The Death of a King
We arrived in Phnom Penh to an overwhelming sight of crowds and noise. The former king of Cambodia, Norodom Sihanouk died on 15 October 2012 in Beijing. His body has been brought back to the royal palace to lay in state. A mourning period was declared by the government. Thousands of people lined the streets to pay their respects. It looked like every Cambodian who was able to make the trip to Phnom Penh was here.There were fireworks and the smell of incense hung in the air. Food and drink vendors took over every corner near the palace selling snacks of fried insects and snakes.
I was so busy taking all of this in, that I did not manage to get a video to show you so I’m going to link a YouTube video taken by someone else so that you can see just how large the crowds were.
Phnom Penh Impressions
The main reason we came to Phnom Penh was to apply for a double entry Thai Visa before going back to Bangkok. This took a couple of days more than we expected, giving us a chance to explore a small part of the city but not enough time to really understand the city. That said, here are some of my impressions:
1. People have been much friendlier than in Sihanoukville or Kep. Every child that walks past us wants say hello to us, even if “Hello” is the only English word they know. More of the street vendors smile and make small jokes.
2. Beggars are out in full force along the riverfront and it hurts my heart just as much as it did in Bangkok because I don’t know what to do to actually help. It’s impossible to sit at an outside table at a restaurant without someone sending over a small child to beg. People say that you should not to give them money because that will encourage their parents to continue putting them out on the streets. What am I supposed to do when a small child is sent to my table to look at me with desperate eyes? There is no easy answer. I will always give food if asked.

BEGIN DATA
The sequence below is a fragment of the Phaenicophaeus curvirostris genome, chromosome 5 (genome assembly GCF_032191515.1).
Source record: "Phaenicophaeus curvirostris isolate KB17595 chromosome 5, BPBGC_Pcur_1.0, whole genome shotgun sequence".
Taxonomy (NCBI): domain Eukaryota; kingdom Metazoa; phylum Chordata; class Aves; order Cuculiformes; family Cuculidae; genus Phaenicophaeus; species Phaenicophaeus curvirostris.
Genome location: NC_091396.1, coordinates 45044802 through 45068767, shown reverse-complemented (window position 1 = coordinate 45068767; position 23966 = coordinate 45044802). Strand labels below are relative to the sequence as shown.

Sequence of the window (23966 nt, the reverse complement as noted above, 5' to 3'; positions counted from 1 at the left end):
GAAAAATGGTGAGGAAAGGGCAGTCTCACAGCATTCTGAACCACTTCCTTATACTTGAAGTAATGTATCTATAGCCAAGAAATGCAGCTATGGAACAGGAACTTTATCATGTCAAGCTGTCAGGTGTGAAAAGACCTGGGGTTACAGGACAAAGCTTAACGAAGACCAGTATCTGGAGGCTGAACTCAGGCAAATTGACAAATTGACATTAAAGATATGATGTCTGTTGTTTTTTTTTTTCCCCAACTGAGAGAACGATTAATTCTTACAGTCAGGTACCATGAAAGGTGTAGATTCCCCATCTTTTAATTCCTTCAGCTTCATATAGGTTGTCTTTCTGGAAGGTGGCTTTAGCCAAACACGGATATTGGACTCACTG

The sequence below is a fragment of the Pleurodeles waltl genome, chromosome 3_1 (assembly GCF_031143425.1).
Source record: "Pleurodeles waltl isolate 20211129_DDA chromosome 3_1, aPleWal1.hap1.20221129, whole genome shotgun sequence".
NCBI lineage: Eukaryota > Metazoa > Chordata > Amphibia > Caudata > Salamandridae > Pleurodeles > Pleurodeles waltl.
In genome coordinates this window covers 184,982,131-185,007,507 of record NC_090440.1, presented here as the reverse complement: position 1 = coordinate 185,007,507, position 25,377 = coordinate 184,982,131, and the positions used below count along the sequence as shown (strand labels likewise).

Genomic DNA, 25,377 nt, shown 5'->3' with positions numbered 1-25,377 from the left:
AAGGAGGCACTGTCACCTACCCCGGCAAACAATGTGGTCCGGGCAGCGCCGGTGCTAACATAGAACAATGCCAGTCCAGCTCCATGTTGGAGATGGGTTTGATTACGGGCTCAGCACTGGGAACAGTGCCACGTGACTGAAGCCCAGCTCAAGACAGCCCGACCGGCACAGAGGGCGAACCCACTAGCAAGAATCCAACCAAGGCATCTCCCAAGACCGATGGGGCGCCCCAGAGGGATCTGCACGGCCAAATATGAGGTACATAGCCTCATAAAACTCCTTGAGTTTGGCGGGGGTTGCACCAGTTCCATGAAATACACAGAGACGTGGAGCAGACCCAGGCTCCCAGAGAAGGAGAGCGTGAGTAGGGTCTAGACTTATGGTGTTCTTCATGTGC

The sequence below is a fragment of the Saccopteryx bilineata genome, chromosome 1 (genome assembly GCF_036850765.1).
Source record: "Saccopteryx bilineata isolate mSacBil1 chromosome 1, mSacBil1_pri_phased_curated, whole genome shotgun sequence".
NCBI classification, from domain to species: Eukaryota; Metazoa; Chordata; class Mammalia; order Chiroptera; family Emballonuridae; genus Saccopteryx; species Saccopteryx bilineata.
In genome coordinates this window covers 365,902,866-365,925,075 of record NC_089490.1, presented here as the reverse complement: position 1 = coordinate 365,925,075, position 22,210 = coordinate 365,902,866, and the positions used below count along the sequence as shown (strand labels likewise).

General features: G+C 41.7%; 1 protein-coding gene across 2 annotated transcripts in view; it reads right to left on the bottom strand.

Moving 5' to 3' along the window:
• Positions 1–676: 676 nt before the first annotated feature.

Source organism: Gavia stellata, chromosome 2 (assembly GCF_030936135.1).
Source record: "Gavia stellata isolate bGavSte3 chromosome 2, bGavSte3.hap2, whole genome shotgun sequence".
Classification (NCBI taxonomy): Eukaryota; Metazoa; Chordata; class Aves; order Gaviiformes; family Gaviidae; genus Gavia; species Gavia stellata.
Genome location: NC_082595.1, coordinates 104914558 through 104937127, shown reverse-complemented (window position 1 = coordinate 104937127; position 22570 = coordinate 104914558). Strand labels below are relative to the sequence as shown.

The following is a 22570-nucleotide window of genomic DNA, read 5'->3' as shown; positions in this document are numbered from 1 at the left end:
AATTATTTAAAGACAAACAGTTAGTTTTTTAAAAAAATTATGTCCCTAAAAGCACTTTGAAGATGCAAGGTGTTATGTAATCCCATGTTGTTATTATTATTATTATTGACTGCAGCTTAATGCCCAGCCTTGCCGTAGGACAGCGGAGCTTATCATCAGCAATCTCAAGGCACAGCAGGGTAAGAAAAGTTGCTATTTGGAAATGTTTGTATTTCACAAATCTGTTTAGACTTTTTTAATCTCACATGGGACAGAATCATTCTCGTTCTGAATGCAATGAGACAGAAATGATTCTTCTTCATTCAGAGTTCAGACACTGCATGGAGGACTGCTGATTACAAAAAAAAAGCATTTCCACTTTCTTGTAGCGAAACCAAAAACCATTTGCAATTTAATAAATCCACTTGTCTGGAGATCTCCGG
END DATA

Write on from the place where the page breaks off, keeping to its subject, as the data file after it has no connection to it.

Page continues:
3. The ugly sexpat tourist is easy to see here and they make me sick.
4. I’m still not a fan of street food in Cambodia. Which leads us to:
The Food in Phnom Penh
I was determined to try more street food here than I had in Sihanoukville. I was disappointed by the results.
There was zero chance of me trying any of the insects or snakes from street vendors as it looked like sales were slow and the same snakes were put out for several days and were starting to look a lot worse for wear. There were lots of meat on a stick snacks and while Micheal loves this, I do not eat much meat. I did try Durian ice cream which was good and had a very mild flavour compared to the fruit. The vendor found this so amusing that she kept giving me free tastes of the durian ice cream while laughing and even when I ordered another flavour, she made sure to put a small scoop of Durian in there as well.
We went to the night market in order to try a wider variety of local food. We both piled a big plate full of anything that looked unfamiliar or interesting and sat down on a large carpet. Neither of us had any favourites and overall, a lot of the food we tried was greasy. Even the summer rolls were coated with a slick of oil. The food at the night market is not as cheap as you would expect since the market is aimed more at tourists and there is definitely a dual pricing scheme going on.
I had some of the best curry I’ve ever eaten at one of the restaurants along the riverfront. There was also a naan bread stuffed with Cheddar cheese that was obviously catering to expat tastes but it was absolutely delicious.
We tried a few local cafes and I never had a decent cup of coffee but I am really picky about my coffee. The hygiene was rather suspect at some of the places. I tried ordering a quick baguette sandwich ((also called nom pang) at one place and when I bit into my sandwich, a large roach jumped out and ran for his life. Suddenly, I wasn’t very hungry anymore.
Look, when you are travelling for long period of time, sometimes you just want something familiar that you know is not going to upset your stomach. I’m not judging you because we were happy to see a Pizza Company along the riverside in Phnom Penh. We had tried this pizza and pasta restaurant in Bangkok and it is easily some of the best pizza I have eaten outside of the United States. Of course we were going to eat there. The clientele appeared to be mostly Chinese and wealthy Cambodians. There is a Dairy Queen next to the Pizza Company, which made Micheal happy because he developed a taste for blizzards while we were in Bangkok.
Did we try enough Cambodian Cuisine on this trip? Not really, we still haven’t tried Amok. We have tried a lot of different noodle dishes. It’s impossible to try everything in the short time we had in Phnom Penh.